I feel like I’ve had the misfortune of re-learning this topic over and over so I’ll document the process this time. Besides, since google is discontinuing Google Sign-In, I have to do a new implementation anyway. We are discontinuing the Google…
A technique to avoid distracting websites during the work day for mac users.
We continue building our Expressjs project by adding the capability for automatic documentation generation via a popular library called JSDoc. You will learn how to set it up, how to document your code in a format to be used by the library, and also learn of a plugin to customize the look of your generated documents.
While writing code, we need to ensure that the updates do not break existing code. Rather than manually running tests each time we make code changes, we will learn a format to define tests and have them automatically run when we make changes. We will us a popular library called Jest, along with two utilities to make network requests, and an in-memory mongodb instance written for Jest-testing.
Any webpage/app which allows for multiple users needs a mechanism to support different user accounts. Our express app will also support this and we will leverage a feature built into our framework, namely middleware, and a commonly used client component, cookies. We will also make our setup more robust by leveraging a popular package which allows for secure, and tamper- proof cookies.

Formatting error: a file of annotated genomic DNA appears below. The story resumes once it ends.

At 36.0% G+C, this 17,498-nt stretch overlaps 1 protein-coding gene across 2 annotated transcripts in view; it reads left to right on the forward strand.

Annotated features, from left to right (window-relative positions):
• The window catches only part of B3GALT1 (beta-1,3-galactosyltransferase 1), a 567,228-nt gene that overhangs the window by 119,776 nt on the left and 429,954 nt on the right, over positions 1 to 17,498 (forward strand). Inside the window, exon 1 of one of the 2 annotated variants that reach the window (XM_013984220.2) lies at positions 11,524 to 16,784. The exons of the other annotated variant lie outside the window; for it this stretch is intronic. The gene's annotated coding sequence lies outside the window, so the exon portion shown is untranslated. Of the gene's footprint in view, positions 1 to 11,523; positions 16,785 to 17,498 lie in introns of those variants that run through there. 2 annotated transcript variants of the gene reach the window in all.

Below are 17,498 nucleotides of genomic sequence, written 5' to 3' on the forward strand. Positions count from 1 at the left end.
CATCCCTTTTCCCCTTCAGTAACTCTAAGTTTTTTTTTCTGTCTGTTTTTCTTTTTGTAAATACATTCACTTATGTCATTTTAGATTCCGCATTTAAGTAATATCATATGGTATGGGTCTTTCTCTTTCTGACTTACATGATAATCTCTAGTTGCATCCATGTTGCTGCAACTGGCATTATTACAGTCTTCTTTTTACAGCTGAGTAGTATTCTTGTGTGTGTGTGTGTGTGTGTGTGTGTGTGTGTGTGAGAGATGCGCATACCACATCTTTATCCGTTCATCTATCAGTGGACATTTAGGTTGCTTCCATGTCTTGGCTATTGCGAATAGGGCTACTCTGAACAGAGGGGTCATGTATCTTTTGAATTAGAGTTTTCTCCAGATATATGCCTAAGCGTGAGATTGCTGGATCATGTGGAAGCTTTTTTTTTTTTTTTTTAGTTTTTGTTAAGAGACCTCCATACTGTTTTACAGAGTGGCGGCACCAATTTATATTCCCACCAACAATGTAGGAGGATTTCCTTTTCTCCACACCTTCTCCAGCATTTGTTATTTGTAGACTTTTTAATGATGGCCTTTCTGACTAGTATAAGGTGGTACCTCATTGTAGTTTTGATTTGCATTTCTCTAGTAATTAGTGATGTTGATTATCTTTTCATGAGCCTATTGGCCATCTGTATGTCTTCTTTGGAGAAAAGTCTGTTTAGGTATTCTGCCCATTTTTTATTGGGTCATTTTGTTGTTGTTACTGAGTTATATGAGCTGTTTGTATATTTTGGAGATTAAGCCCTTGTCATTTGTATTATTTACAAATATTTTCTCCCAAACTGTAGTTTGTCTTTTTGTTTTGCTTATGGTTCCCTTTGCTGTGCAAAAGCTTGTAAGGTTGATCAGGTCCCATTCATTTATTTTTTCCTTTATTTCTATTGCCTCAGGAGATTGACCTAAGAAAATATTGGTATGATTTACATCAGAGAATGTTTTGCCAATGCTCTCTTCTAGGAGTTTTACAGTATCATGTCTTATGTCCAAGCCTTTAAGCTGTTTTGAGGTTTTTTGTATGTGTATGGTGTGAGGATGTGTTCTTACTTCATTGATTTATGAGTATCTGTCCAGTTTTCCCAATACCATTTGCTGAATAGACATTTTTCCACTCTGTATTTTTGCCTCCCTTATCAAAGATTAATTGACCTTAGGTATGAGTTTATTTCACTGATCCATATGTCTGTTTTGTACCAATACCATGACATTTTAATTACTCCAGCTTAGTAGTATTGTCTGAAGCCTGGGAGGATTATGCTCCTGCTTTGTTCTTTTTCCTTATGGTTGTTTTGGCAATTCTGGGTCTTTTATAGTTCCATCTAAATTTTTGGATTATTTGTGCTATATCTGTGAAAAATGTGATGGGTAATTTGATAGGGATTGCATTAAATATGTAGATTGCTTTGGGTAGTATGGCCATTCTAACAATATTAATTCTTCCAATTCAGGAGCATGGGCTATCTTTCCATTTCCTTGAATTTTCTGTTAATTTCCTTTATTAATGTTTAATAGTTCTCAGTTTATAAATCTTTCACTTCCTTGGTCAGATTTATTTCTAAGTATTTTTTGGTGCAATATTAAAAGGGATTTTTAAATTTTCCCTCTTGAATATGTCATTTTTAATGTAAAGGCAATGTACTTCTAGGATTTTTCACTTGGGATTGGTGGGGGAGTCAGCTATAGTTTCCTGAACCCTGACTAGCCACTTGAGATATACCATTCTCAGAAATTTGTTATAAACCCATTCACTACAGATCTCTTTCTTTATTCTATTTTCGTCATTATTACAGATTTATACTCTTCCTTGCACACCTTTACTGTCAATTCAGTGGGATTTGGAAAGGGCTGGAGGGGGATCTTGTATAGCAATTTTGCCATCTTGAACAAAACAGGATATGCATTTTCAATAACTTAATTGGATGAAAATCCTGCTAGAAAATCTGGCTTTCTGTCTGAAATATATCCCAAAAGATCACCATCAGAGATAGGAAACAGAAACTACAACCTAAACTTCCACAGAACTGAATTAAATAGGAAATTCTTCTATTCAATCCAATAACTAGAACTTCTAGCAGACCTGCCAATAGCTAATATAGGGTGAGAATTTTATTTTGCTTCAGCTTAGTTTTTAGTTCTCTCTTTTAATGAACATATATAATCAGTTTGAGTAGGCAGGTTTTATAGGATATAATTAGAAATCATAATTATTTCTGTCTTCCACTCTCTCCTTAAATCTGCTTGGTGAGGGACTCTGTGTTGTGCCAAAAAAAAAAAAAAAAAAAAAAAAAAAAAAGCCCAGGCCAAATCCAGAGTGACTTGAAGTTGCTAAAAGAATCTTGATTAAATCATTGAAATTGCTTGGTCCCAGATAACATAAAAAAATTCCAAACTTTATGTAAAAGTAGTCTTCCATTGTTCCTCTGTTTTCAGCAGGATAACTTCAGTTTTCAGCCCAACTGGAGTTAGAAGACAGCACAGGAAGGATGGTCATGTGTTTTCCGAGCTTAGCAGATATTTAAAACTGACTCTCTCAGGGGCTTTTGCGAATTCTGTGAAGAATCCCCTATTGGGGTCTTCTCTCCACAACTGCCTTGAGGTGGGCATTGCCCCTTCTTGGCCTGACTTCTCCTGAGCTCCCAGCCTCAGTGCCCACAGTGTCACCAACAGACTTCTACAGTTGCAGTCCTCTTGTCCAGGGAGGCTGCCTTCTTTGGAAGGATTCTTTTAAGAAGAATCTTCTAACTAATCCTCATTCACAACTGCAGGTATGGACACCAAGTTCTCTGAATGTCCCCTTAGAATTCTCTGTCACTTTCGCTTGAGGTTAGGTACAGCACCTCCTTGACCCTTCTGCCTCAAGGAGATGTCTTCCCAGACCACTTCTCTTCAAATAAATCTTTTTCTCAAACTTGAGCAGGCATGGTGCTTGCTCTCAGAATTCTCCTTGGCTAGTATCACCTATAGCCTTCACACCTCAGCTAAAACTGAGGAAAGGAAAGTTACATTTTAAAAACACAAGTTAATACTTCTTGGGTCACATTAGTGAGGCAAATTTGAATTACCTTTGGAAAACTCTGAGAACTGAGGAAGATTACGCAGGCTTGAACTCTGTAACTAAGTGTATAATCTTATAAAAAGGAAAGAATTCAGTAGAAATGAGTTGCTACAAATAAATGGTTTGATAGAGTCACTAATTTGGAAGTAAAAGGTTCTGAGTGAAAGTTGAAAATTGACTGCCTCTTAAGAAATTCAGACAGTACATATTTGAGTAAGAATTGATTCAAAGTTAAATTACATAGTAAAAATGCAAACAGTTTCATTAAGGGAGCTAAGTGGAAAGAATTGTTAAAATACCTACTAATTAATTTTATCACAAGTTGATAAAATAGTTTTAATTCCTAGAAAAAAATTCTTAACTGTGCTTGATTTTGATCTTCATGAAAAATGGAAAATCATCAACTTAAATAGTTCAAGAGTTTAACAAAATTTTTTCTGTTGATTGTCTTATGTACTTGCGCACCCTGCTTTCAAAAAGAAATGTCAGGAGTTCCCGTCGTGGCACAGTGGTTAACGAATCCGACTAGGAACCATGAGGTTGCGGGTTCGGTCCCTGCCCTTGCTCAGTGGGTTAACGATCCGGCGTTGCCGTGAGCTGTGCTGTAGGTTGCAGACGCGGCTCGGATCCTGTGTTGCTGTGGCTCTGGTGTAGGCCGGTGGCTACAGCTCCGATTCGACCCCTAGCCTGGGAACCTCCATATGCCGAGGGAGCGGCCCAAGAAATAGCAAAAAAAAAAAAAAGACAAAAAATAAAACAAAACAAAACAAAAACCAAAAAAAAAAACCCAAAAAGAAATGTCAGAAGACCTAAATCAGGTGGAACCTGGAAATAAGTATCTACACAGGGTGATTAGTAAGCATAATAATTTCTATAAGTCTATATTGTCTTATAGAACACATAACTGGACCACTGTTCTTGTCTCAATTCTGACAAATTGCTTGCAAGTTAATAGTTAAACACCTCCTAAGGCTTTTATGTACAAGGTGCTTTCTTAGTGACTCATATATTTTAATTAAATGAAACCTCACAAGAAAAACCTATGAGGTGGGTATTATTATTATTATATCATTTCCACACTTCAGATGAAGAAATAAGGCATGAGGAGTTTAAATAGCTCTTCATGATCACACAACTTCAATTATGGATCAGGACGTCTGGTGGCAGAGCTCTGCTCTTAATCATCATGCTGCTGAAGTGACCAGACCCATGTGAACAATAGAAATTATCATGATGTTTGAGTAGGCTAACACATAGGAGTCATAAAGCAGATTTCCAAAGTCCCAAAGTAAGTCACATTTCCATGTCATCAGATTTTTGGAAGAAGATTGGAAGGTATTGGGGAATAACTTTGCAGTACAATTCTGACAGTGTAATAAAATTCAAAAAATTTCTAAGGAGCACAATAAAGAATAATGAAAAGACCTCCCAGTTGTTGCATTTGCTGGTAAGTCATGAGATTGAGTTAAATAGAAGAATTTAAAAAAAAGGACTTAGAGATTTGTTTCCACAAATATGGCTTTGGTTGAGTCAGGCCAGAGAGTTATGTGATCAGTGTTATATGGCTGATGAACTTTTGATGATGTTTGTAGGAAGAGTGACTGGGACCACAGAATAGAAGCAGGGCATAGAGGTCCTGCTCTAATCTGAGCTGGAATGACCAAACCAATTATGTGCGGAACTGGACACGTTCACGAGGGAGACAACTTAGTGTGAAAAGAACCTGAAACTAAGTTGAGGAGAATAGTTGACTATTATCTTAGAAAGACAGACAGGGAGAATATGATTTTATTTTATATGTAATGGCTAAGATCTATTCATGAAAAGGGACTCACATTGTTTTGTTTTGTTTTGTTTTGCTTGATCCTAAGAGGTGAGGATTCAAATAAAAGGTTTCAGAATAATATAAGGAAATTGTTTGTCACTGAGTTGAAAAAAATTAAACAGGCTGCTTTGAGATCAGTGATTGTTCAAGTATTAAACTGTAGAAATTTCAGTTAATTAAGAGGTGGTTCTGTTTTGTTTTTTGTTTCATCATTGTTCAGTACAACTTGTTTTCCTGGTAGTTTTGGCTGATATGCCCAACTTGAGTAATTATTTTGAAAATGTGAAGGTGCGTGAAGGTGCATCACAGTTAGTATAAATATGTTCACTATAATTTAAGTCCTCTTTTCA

An important aspect of any application, is data storage. For that, we will use a non-sql database called mongoDB. To link our express app we will use the popular native mongoDB driver and this post will show you how to configure it.
While setting up our Express app template, we will start by setting up our logging system. To do this, we will use two popular libraries. One which automatically logs request information when used as an express middleware, and another which formats and configures log formats and types.
As we begin our Expressjs app, we will start with setting up how the app is run. This will determine configuration, performance attributes, logging, etc. This will allow our app to run optimally in different situations, including testing, development, and production.
This is the beginning of a series of articles focused on learning and building a complete nodejs server-side environment based on the expressjs framework. This first article focuses on setup of the development environment, specifically using a popular style guide, a library to catch code problems while writing code, and a formatter to have a consistance code look.